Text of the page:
Master of Business Administration Semester I MB0042 – Managerial Economics Assignment Set- 1Q1. What is a business cycle? Describe the different phases of a business cycle.Ans.The business cycle describes the phases of growth and decline in an economy. The goalof economic policy is to keep the economy in a healthy growth rate -- fast enough to create jobsfor everyone who wants one, but slow enough to avoid inflation. Unfortunately, life is not sosimple. Many factors can cause an economy to spin out of control, or settle into depression. Themost important, over-riding factor is confidence -- of investors, consumers, businesses andpoliticians. The economy grows when there is confidence in the future and in policymakers, anddoes the opposite when confidence drops. The phase of the Business CycleThere are four stages that describe the business cycle. At any point in time you are in oneof these stages: 1. Contraction - When the economy starts slowing down. 2. Trough - When the economy hits bottom, usually in a recession. 3. Expansion - When the economy starts growing again. 4. Peak - When the economy is in a state of "irrational exuberance."
Who Determines the Business Cycle Stages?The National Bureau of Economic Research (NBER) analyzes economic indicators to determinethe phases of the business cycle. The Business Cycle Dating Committee uses quarterly GDP growth rates asthe primary indicator of economic activity. The Bureau also uses monthly figures, such as employment,real personal income, industrial production and retail sales. What GDP Can You Expect in Each Business Cycle Phase?In the Contraction phase, GDP growth rates usually slow to the 1%-2% level before actuallyturning negative. The 2008 recession was so nasty because the economy immediatelyshrank 1.8% in the first quarter 2008, grew just 1.3% in the second quarter, before fallinganother 3.9% in the third quarter, and then plummeting a whopping 8.9% in the fourth quarter.The economy received another wallop in the first quarter of 2009, when the economy contracteda brutal 6.9%.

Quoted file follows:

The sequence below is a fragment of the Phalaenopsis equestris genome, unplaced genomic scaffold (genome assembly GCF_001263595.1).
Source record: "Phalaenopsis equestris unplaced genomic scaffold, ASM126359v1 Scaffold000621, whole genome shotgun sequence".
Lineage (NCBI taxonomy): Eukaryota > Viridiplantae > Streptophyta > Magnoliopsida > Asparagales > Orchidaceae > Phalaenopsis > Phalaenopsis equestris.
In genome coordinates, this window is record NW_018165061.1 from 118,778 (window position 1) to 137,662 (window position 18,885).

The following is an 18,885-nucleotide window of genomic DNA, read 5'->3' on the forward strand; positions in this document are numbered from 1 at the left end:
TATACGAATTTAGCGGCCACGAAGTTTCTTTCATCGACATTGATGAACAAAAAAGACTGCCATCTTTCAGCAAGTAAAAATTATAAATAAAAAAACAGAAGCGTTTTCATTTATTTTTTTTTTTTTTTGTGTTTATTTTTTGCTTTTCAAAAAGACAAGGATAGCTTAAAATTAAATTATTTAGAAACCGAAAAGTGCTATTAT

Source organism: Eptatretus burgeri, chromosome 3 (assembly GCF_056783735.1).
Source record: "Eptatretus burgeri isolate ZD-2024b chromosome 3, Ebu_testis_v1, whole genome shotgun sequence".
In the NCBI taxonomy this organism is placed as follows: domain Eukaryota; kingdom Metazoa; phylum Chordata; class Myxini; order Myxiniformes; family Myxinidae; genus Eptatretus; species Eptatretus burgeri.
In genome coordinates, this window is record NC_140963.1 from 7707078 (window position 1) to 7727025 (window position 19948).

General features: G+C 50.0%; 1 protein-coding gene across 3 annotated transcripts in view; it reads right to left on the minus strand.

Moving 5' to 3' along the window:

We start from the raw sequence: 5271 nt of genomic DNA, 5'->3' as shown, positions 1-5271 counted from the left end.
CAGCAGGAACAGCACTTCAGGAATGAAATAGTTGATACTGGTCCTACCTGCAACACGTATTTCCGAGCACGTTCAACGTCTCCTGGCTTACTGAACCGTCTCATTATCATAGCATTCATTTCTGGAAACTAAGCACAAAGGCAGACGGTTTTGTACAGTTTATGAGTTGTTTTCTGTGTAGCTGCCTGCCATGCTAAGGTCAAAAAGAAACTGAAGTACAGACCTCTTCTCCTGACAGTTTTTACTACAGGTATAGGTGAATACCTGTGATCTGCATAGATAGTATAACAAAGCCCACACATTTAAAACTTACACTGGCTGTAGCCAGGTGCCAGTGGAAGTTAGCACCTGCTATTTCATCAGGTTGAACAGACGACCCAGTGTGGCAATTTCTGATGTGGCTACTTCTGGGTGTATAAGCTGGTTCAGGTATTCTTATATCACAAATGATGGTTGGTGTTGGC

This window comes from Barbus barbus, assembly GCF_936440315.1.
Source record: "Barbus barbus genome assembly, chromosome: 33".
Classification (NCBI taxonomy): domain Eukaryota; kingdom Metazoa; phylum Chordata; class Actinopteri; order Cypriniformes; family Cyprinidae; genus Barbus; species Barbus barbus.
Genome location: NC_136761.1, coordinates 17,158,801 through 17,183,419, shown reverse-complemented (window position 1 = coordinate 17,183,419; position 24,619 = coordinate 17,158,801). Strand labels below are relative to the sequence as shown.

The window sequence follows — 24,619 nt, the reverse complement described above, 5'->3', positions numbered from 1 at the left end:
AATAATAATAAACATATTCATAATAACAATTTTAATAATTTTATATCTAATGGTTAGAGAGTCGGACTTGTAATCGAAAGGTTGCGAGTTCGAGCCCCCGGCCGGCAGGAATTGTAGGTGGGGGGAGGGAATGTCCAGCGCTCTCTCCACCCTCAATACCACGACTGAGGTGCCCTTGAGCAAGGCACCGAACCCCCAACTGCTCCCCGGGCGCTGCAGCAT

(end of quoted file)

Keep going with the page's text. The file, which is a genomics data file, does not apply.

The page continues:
Q2. What is monetary policy? Explain the general objectives and instruments of monetary policy?Ans. Monetary PolicyMonetary policy, in its narrow concept, is defined as the measures focused on regulating moneysupply. In harmony with monetary policy goals, as will be shown later, and adopting the mostcommon concept of monetary policy as one of the central bank‘s functions, monetary policy isdefined as ― the set of procedures and measures taken by monetary authorities to manage moneysupply, interest and exchange rates and to influence credit conditions to achieve certaineconomic objectives‖. We find this definition more consistent with the practical applications ofmonetary policy, particularly with respect to the difference from one country to another inobjectives selected as a link between the instruments of monetary policy and its ultimate goals. First: Monetary Policy and General Economic PoliciesMonetary policy is basically a type of stabilization policy adopted by countries to deal withdifferent economic imbalances. Since monetary policy covers the monetary aspect of the generaleconomic policy, a high level of co-ordination is required between monetary policy and otherinstruments of economic policy. Further, the effectiveness of monetary policy and its relativeimportance as a tool of economic stabilization various from one economy to another, due todifferences among economic structures, divergence in degrees of development in money andcapital markets resulting in differing degree of economic progress, and differences in prevailingeconomic conditions. However, we may briefly mention that the weak effectiveness which isusually attributed to monetary policy in developing countries is caused by the fact that theeconomic problems in these countries are mainly structural and not monetary in nature, while thelimited effectiveness of monetary policy in countries which lack developed money marketsoccurs because monetary policy is deprived of one of its major tools, the instrument of openmarket operations.Also, there are those who belittle the effectiveness of monetary policy in time of recession,comparing the use of this policy in controlling recession as ―pressing on a spring‖. Many otherssee monetary policy as ineffective in controlling the inflation that results from an imbalancebetween the demand and supply of goods and services originating from the supply side, whilethey confirm the effectiveness of monetary policy in controlling inflation that results fromincreased demand. However, this does not preclude the effectiveness of monetary policy as aflexible instrument allowing the authorities to move quickly to achieve stabilization, apart fromits importance in realizing external equilibrium in open economies.